Former England and Surrey fast bowler Sir Alec Bedser, one of his country's most successful and highly regarded cricketers, has died at the age of 91.
Bedser, knighted in 1996 for services to cricket, played 51 times for England, taking 236 wickets, which places him seventh on England's all-time list. Helping Surrey to eight County Championship successes, he took a total of 1924 first-class wickets at an average of 20.41.
His playing career lasted from 1930 to 1960, and after retiring he became Chairman of Selectors in 1969, remaining in that position in 1981.
Prior to his death, Bedser was England's oldest living Test cricketer and the sole remaining living person to have dismissed Sir Don Bradman in a Test match.
Paying tribute to Bedser, Paul Sheldon, Chief Executive of Surrey County Cricket Club told the club's website (www.britoval.com): “Sir Alec was an iconic figure in world cricket. He upheld all the great traditions of the game and represented an era that has had a lasting impact on the history of Test and County cricket. Along with his twin brother Eric, he was one of the most recognisable characters in cricket across the globe.
“In our sadness at the passing of one of the worlds greatest cricketers, we can also celebrate the end of an innings which brought pleasure to millions – and who was respected by all who were privileged to have known him.”
Bedser was born in Reading, Berkshire, on 4th July 1918. His twin brother, Eric, an all-rounder who also represented Surrey with distinction, died in 2006 aged 87, the pair having been lifelong companions.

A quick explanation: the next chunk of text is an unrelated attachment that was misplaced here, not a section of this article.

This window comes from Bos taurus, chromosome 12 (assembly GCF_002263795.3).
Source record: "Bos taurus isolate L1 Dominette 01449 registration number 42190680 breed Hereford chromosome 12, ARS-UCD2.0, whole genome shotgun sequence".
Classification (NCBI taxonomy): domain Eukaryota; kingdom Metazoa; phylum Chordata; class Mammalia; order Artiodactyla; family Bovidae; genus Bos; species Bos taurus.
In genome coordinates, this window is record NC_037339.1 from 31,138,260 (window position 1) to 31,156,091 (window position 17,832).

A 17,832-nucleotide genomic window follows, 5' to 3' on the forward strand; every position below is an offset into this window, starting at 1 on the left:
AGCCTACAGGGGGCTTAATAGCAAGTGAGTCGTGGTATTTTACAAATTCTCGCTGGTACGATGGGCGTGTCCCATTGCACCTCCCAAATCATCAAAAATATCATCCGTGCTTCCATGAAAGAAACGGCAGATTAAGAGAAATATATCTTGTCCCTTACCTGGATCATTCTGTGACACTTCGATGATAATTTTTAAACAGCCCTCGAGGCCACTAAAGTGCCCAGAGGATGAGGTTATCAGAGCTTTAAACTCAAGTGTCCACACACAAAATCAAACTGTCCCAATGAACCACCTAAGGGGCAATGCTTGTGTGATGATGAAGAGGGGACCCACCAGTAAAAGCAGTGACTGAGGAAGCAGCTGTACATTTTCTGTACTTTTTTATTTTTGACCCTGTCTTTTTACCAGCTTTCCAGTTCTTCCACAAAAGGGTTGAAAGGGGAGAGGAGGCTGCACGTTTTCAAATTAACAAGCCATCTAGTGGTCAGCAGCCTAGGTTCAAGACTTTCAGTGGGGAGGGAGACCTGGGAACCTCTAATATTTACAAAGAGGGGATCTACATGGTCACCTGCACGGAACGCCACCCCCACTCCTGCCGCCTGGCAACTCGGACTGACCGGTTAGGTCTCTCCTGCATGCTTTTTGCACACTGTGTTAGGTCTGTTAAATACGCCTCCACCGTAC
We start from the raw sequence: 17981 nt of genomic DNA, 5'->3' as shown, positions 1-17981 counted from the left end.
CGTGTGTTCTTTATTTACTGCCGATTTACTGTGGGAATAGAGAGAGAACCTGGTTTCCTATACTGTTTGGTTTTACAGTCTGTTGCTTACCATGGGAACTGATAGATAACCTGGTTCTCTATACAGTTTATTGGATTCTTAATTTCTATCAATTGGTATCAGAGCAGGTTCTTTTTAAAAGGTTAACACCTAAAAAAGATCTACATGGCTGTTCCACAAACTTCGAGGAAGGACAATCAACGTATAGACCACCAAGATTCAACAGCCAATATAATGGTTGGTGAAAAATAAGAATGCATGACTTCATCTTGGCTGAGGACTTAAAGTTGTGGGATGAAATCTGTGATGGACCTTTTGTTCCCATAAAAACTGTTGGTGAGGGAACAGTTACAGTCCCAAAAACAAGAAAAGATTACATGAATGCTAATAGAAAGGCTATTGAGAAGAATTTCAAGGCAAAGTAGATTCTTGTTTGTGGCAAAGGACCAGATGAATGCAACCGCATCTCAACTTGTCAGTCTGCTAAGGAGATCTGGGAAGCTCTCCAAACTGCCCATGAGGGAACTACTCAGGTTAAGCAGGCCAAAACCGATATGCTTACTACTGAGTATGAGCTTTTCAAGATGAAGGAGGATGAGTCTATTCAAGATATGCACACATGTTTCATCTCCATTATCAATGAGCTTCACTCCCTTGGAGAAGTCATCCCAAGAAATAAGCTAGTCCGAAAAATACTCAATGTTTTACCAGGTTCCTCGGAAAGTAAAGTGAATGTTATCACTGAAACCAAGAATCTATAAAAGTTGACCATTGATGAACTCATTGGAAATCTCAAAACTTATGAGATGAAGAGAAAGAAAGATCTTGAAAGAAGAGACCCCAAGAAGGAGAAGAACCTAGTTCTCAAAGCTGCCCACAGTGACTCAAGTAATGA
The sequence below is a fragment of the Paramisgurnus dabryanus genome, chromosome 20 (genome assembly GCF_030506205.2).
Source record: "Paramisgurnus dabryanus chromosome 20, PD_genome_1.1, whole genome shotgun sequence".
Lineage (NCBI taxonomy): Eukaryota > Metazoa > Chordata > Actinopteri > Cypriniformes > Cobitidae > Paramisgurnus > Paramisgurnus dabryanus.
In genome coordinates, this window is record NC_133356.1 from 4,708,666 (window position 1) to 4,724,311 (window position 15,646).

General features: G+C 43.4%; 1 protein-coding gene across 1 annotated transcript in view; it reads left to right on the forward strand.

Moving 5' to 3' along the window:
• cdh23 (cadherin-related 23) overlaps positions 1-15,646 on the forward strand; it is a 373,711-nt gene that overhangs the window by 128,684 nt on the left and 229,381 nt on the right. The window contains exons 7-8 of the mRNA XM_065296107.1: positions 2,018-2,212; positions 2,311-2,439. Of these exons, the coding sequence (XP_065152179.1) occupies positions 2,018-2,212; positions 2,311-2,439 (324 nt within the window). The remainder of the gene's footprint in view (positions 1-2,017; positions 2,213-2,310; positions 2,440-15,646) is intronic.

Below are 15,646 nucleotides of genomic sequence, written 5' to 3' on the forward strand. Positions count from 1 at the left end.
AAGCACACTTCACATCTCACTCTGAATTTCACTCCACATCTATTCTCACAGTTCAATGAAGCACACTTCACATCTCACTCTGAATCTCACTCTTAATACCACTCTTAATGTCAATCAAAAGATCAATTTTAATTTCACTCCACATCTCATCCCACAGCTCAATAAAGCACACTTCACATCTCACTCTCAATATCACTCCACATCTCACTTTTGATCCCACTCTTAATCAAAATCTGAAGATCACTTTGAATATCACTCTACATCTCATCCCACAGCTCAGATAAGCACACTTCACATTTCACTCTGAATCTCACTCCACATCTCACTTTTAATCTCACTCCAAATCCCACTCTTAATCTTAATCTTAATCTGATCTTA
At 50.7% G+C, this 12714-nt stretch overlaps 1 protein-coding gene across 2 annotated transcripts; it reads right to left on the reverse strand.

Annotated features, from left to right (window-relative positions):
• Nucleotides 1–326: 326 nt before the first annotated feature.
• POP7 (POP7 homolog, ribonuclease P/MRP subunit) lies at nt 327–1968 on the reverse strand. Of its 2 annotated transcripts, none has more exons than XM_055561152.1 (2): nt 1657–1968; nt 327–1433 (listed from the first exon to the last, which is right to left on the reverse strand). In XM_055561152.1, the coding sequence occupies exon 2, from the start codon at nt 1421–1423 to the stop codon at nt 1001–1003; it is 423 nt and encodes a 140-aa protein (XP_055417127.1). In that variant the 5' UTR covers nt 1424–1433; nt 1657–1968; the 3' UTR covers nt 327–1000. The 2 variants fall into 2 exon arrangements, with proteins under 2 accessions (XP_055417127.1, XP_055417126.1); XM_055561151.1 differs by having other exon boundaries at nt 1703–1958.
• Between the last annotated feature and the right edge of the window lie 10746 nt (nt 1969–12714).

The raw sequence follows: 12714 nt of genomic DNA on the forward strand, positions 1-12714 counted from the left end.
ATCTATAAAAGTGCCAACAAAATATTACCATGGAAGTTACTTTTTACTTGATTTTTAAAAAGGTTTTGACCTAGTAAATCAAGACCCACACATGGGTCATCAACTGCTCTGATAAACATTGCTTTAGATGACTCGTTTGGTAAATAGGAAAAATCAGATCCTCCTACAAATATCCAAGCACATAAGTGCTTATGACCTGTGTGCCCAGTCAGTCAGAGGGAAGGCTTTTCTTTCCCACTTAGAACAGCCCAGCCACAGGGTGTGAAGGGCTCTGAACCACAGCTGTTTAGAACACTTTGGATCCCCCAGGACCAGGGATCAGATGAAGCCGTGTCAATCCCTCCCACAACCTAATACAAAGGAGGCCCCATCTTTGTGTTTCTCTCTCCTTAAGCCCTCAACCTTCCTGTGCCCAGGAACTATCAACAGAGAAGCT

The Daily Telegraph reported that Sir Alec passed away at around 2030 local time on 4th April, in a Woking hospital.
ICC President David Morgan paid Bedser the following tribute:
“It was an honour and privilege to have known Sir Alec, whose contribution to cricket not only in England and Wales but also globally must never be under estimated. He was an outstanding practitioner of seam bowling and some of his contemporaries believed him to be the greatest bowler they ever faced.
“He was a great servant of Surrey County Cricket Club as well as being an astute and insightful administrator.
“I kept in regular contact with him by telephone and the last time we spoke was just a few weeks ago. He was still a keen follower of the game and was up to date with the latest scores and developments. The game will mourn his passing.”
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